At this point in time, you are probably doing one of a few things: checking the news constantly for updates on COVID-19 and stay-at-home orders; trying to scour online stores for toilet paper, hand sanitizer, and disinfecting wipes; and, if you’re a parent of school-aged children, helping them complete assigned lessons while trying not to toss the laptop or tablet out the window. How can you get a “reboot”?
The amount of time we’ve spent in front of a screen in the past few weeks has probably risen dramatically. Is it all bad? Probably not. Most are virtually visiting family and friends, guiding their children through at-home lessons, looking up recipes for all of the cooking they’re now doing (or looking up delivery options), and discovering a laundry list of entertainment alternatives like virtual tours of museums, different social media platforms (Tik-what?) and fun online games (Solitaire has probably been deleted…). But too much can have some negative side effects such as:
- Increasingly distracted from engaging with activities that do not have anything to do with tech
- Decreased physical activity which means increased sluggishness, tiredness, and brain fog
- “Withdrawal” symptoms, such as anger and depression, when tech access is limited
- Less meaningful conversation with others besides what is tech-related
Especially now, taking a “timeout” from technology can give our minds a “reboot” and encourage us to re-evaluate our use. Are we using tech for what is needed such as work and school? Are we occasionally using tech for household needs such as paying bills or shopping for goods? Are most of our hobbies centered around tech use, such as reading and listening to books online, playing games (here comes that shout-out to Solitaire) and watching DIY videos without actually “doing it yourself”? Taking a timeout can also help us:
- Connect with our family, strengthening bonds that may have loosened due to tech overuse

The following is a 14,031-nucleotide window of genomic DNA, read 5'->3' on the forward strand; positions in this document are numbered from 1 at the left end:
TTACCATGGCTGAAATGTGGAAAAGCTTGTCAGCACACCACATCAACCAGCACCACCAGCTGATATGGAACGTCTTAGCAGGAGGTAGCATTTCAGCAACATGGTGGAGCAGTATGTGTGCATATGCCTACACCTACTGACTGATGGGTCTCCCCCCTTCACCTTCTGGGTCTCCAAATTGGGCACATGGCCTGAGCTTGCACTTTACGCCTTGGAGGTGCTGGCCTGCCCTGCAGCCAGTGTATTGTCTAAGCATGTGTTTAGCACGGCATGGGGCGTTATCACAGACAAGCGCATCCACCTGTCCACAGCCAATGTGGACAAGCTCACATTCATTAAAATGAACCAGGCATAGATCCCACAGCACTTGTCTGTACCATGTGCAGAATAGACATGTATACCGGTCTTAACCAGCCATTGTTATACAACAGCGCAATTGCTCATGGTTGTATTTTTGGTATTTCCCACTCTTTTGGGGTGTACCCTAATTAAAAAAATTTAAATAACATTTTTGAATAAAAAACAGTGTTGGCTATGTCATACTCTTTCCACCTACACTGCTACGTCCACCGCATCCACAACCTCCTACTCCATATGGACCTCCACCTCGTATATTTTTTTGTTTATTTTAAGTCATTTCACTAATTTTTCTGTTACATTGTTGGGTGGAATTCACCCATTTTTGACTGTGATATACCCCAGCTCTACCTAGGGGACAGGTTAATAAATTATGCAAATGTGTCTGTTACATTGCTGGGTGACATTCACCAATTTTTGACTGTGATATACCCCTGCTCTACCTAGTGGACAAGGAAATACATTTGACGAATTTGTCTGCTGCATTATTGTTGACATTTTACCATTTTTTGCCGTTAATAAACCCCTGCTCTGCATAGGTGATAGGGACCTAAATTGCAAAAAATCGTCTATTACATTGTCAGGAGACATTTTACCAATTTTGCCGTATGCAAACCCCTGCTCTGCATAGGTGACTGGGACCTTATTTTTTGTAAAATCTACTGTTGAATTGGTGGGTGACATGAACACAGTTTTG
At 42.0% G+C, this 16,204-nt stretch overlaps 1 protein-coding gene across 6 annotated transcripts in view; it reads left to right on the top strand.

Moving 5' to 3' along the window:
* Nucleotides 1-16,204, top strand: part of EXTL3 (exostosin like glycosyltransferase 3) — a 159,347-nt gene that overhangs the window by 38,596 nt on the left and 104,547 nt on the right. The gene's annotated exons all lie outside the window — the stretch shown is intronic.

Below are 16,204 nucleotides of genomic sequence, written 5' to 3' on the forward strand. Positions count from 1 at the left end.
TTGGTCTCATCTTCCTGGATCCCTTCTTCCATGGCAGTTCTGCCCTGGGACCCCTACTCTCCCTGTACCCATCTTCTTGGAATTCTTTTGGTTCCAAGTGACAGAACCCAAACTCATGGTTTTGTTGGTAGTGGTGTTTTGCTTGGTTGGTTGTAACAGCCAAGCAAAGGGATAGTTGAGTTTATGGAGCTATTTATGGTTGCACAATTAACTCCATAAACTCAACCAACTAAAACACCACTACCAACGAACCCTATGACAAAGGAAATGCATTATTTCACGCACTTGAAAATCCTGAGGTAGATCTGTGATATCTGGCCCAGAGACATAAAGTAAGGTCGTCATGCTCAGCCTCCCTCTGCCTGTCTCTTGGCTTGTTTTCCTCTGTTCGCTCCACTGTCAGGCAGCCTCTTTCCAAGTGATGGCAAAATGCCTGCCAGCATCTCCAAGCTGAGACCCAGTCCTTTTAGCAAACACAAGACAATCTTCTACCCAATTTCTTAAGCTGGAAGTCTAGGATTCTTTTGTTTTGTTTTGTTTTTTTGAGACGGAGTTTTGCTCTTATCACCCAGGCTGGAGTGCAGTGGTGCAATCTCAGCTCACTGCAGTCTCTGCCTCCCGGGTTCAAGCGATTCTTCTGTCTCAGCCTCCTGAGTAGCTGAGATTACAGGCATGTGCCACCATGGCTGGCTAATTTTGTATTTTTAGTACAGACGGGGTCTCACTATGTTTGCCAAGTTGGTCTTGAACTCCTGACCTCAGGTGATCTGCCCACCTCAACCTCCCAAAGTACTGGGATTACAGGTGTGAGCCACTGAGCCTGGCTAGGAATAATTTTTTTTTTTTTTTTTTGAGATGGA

- Think creatively about resolving problems and/or undertaking tasks that were previously YouTube-able
- Step up our physical activity which can help build overall strength, keep our heart and lungs healthy, improve sleep, and increase energy
- Clear our minds of the overwhelming clutter, allowing time to rest and reset
So how can we all take a tech timeout? Choose a block of time to unplug. It can be early in the morning as you enjoy your morning coffee and prepare mentally for the day. It can be before bedtime to help you decompress and slip into a deeper sleep. It can be in the middle of the day to put a “pause” on all of the activity going on around you and IN YOUR HEAD. Whatever the case may be, use this block of time to your, and your family’s advantage.
Not sure what to do during a tech timeout?
Of course, these are just 20 ideas. There are tons more and be creative! Turn the timeout into a “Tag me in” time for you and your family. When tech time is back on, share with your family and friends via video chat or a social media page. Then, get back to what needs to be done using tech. In all things there’s balance, including with tech. Technology is an awesome resource and can really help us stay connected but having periodic breaks is important for us mentally, emotionally, and physically. So, take a timeout!
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